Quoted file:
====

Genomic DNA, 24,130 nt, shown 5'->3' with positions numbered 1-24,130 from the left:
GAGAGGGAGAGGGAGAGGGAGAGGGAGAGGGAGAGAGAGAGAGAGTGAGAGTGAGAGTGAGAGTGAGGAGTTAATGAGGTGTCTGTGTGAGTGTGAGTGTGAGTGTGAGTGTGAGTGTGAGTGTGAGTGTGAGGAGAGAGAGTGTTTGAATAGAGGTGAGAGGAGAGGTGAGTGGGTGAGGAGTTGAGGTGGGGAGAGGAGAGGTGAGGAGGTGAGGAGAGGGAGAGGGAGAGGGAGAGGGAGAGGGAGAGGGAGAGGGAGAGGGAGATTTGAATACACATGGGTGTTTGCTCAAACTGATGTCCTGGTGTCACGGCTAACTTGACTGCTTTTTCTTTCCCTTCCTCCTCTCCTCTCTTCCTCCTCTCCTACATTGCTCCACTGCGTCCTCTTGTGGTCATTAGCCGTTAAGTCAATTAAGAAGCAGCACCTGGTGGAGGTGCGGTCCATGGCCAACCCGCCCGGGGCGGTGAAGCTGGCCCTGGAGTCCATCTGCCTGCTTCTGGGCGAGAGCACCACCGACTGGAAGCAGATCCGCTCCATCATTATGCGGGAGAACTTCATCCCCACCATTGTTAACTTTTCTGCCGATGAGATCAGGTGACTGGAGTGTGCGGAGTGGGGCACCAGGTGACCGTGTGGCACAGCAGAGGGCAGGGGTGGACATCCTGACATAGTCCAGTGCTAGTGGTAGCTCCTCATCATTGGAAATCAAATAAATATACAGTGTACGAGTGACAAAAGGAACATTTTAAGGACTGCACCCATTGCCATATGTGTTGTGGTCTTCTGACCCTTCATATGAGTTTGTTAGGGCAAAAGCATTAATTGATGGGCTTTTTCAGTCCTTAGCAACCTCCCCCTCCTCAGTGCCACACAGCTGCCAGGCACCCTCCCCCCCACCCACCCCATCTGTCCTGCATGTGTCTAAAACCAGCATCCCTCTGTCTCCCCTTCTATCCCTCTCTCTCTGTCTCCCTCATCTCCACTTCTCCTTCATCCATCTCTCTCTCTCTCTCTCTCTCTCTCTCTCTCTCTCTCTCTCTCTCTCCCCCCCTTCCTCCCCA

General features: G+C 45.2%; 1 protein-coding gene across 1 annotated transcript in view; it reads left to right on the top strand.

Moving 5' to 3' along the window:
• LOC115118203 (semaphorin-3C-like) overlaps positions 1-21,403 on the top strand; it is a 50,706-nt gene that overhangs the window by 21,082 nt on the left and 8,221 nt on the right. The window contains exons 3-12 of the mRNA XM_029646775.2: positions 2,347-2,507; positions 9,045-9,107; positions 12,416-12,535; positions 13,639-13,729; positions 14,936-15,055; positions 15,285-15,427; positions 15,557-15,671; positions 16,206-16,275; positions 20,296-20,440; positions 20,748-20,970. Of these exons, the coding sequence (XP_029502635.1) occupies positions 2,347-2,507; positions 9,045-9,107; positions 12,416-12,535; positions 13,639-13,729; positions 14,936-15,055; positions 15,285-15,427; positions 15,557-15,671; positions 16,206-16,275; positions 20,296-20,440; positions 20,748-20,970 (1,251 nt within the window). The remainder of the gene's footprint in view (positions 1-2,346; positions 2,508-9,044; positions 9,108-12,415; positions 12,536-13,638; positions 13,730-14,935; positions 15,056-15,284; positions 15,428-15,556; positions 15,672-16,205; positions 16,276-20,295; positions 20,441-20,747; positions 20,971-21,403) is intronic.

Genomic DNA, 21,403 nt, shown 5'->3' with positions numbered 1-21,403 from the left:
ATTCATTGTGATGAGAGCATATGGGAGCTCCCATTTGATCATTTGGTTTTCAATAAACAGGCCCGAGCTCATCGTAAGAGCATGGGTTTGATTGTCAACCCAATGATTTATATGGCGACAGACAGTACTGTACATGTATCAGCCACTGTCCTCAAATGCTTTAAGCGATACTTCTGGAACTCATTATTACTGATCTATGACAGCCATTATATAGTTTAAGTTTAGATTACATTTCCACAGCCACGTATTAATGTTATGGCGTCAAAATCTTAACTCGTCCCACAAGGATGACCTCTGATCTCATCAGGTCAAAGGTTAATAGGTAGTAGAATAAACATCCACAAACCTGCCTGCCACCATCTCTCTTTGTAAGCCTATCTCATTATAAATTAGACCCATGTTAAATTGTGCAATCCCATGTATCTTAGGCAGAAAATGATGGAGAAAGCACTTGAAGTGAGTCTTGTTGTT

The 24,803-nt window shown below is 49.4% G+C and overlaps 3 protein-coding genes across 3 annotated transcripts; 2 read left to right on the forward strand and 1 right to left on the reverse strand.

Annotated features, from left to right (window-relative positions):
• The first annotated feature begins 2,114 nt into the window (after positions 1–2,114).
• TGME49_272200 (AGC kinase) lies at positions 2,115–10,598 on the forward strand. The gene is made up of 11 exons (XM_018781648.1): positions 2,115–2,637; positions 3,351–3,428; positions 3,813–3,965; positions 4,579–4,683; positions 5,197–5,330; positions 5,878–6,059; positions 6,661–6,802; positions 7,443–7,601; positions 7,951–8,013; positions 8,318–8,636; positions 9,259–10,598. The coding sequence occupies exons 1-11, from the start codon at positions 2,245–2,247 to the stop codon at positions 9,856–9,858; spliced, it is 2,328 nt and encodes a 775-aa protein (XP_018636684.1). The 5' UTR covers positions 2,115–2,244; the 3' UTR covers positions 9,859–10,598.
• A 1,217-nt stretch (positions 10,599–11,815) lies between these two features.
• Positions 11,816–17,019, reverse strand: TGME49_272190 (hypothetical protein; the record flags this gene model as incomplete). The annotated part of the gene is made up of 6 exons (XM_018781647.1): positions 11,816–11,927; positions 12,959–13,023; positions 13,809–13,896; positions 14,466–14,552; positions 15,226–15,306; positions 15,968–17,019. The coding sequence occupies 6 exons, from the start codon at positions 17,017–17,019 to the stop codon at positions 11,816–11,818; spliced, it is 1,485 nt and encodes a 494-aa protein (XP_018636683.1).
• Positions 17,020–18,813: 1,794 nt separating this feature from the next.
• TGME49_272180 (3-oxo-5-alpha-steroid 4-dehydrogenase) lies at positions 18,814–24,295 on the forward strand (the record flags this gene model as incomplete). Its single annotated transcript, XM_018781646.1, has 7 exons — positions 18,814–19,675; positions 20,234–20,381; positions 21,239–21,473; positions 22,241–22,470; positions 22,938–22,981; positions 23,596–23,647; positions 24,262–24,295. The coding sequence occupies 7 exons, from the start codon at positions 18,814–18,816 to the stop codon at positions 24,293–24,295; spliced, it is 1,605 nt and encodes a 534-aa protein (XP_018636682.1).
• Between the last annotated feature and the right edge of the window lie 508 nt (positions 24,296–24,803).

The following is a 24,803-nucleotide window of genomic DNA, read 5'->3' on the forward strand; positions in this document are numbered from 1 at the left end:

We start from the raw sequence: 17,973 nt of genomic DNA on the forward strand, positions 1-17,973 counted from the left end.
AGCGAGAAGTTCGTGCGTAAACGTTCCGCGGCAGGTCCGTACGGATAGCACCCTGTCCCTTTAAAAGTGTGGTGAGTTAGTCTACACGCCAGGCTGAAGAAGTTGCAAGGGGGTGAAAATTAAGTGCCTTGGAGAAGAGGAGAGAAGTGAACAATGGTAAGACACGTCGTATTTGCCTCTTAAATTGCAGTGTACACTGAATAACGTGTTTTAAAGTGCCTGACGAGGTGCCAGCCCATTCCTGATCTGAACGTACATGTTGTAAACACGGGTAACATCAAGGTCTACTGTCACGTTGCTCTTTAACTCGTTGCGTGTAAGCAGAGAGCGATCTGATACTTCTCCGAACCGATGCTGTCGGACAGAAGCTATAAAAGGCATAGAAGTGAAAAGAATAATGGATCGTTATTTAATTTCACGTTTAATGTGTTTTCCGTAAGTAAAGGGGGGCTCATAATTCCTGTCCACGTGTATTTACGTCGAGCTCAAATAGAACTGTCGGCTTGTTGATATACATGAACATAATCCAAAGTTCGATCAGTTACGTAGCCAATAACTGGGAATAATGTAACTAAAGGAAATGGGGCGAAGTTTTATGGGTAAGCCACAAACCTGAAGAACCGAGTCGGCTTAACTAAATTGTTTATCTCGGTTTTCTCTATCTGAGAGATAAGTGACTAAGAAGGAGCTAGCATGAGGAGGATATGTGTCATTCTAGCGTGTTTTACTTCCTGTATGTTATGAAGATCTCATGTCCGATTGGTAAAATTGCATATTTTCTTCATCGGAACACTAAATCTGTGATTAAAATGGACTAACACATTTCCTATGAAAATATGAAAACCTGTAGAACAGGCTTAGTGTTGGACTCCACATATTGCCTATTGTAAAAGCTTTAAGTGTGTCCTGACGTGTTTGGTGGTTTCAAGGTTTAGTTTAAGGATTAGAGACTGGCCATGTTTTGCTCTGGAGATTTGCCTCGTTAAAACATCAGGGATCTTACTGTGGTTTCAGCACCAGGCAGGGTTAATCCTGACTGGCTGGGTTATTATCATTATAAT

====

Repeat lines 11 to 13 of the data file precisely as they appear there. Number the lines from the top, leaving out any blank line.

• TGME49_272200 (AGC kinase) lies at positions 2,115–10,598 on the forward strand. The gene is made up of 11 exons (XM_018781648.1): positions 2,115–2,637; positions 3,351–3,428; positions 3,813–3,965; positions 4,579–4,683; positions 5,197–5,330; positions 5,878–6,059; positions 6,661–6,802; positions 7,443–7,601; positions 7,951–8,013; positions 8,318–8,636; positions 9,259–10,598. The coding sequence occupies exons 1-11, from the start codon at positions 2,245–2,247 to the stop codon at positions 9,856–9,858; spliced, it is 2,328 nt and encodes a 775-aa protein (XP_018636684.1). The 5' UTR covers positions 2,115–2,244; the 3' UTR covers positions 9,859–10,598.
• A 1,217-nt stretch (positions 10,599–11,815) lies between these two features.
• Positions 11,816–17,019, reverse strand: TGME49_272190 (hypothetical protein; the record flags this gene model as incomplete). The annotated part of the gene is made up of 6 exons (XM_018781647.1): positions 11,816–11,927; positions 12,959–13,023; positions 13,809–13,896; positions 14,466–14,552; positions 15,226–15,306; positions 15,968–17,019. The coding sequence occupies 6 exons, from the start codon at positions 17,017–17,019 to the stop codon at positions 11,816–11,818; spliced, it is 1,485 nt and encodes a 494-aa protein (XP_018636683.1).